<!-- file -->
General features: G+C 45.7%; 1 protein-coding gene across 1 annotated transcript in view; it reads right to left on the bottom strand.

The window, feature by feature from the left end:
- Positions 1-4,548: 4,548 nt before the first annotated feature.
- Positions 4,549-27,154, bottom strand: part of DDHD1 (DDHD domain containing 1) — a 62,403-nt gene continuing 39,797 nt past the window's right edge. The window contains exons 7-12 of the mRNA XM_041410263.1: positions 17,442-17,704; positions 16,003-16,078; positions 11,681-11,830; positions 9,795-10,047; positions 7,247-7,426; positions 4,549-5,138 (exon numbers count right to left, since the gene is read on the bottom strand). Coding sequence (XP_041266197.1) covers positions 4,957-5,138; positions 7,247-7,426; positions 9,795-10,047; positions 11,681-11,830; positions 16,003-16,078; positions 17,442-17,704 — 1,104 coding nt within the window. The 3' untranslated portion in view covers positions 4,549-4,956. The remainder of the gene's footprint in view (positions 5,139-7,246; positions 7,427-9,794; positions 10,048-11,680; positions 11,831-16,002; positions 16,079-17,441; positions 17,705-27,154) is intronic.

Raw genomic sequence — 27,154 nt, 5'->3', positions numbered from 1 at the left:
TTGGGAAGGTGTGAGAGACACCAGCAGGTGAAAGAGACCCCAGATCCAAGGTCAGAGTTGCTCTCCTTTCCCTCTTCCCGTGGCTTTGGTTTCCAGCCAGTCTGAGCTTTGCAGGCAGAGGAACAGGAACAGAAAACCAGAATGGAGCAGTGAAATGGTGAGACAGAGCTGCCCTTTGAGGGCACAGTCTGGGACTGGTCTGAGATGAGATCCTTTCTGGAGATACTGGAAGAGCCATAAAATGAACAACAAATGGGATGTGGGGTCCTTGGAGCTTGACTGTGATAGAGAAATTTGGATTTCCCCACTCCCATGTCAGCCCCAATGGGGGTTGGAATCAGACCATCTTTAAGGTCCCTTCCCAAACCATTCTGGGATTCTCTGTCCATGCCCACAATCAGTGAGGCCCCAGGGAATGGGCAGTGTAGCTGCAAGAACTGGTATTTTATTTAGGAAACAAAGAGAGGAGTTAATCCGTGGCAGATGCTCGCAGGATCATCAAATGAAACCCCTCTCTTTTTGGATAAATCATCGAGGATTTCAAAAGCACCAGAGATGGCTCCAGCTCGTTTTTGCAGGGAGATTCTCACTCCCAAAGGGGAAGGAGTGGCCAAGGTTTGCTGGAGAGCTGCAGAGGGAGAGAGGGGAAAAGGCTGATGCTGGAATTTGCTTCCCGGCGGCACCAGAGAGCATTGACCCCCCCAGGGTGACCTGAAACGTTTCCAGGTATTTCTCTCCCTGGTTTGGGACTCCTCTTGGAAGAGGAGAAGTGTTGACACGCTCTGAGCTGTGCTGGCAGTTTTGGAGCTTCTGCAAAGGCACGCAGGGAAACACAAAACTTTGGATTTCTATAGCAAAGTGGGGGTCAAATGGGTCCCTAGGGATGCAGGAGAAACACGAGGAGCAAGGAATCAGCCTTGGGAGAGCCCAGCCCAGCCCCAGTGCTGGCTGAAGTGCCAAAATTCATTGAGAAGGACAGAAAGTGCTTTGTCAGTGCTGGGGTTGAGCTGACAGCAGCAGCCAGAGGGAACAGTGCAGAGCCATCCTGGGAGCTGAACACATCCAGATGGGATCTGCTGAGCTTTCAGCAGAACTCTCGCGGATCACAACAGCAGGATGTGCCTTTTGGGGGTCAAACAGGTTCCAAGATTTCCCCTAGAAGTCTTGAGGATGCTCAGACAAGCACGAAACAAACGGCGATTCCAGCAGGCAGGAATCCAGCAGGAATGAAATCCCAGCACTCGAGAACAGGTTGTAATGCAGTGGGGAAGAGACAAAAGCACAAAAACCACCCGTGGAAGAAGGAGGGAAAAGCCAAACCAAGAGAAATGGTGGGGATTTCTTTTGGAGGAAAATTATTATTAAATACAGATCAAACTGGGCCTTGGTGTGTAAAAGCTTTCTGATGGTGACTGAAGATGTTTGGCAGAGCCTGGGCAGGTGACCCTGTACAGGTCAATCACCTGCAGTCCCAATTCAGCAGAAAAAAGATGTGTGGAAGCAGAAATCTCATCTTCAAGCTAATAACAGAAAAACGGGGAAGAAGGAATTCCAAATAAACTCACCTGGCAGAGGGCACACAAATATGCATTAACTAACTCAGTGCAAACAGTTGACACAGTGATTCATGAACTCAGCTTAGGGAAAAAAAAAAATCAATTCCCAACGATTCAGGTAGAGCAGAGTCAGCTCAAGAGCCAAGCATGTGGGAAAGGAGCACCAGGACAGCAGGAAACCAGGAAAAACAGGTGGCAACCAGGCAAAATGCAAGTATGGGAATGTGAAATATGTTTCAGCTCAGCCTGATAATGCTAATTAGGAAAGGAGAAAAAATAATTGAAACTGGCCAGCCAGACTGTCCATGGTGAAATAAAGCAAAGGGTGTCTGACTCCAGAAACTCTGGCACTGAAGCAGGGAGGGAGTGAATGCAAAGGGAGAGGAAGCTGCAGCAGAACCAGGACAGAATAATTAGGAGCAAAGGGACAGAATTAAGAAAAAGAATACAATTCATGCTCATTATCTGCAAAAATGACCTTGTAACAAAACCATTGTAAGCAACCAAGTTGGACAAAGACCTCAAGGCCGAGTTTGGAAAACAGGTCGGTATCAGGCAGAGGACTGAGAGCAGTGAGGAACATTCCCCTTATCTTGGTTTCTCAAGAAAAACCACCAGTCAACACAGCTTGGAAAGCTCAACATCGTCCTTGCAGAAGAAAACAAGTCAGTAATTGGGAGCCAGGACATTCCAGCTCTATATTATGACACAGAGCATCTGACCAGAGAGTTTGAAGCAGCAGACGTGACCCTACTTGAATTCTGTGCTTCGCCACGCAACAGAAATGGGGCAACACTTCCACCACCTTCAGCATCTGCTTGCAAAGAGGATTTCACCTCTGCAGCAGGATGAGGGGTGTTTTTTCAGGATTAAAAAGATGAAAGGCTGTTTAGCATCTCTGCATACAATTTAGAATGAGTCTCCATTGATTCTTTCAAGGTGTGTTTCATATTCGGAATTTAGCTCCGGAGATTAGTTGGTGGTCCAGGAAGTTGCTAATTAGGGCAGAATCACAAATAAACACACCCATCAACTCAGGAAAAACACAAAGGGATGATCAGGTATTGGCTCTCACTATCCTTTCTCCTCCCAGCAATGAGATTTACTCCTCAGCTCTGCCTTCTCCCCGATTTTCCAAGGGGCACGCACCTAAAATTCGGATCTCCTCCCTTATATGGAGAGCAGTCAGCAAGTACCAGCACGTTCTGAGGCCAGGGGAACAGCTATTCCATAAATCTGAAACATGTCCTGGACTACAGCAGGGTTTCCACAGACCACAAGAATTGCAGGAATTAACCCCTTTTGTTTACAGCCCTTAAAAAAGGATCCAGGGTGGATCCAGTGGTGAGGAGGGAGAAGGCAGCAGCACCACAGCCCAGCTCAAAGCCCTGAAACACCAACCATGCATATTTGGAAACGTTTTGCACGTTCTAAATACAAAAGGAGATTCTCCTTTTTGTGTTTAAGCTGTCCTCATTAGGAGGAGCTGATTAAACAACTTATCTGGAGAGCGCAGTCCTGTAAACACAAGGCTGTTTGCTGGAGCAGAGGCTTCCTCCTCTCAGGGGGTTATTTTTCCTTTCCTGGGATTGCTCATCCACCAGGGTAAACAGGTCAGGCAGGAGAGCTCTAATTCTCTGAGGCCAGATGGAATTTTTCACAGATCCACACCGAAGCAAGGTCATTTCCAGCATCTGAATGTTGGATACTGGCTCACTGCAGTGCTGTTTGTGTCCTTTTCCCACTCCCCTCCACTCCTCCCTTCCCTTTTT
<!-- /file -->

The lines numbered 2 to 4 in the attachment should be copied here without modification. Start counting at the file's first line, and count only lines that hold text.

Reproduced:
The window, feature by feature from the left end:
- Positions 1-4,548: 4,548 nt before the first annotated feature.
- Positions 4,549-27,154, bottom strand: part of DDHD1 (DDHD domain containing 1) — a 62,403-nt gene continuing 39,797 nt past the window's right edge. The window contains exons 7-12 of the mRNA XM_041410263.1: positions 17,442-17,704; positions 16,003-16,078; positions 11,681-11,830; positions 9,795-10,047; positions 7,247-7,426; positions 4,549-5,138 (exon numbers count right to left, since the gene is read on the bottom strand). Coding sequence (XP_041266197.1) covers positions 4,957-5,138; positions 7,247-7,426; positions 9,795-10,047; positions 11,681-11,830; positions 16,003-16,078; positions 17,442-17,704 — 1,104 coding nt within the window. The 3' untranslated portion in view covers positions 4,549-4,956. The remainder of the gene's footprint in view (positions 5,139-7,246; positions 7,427-9,794; positions 10,048-11,680; positions 11,831-16,002; positions 16,079-17,441; positions 17,705-27,154) is intronic.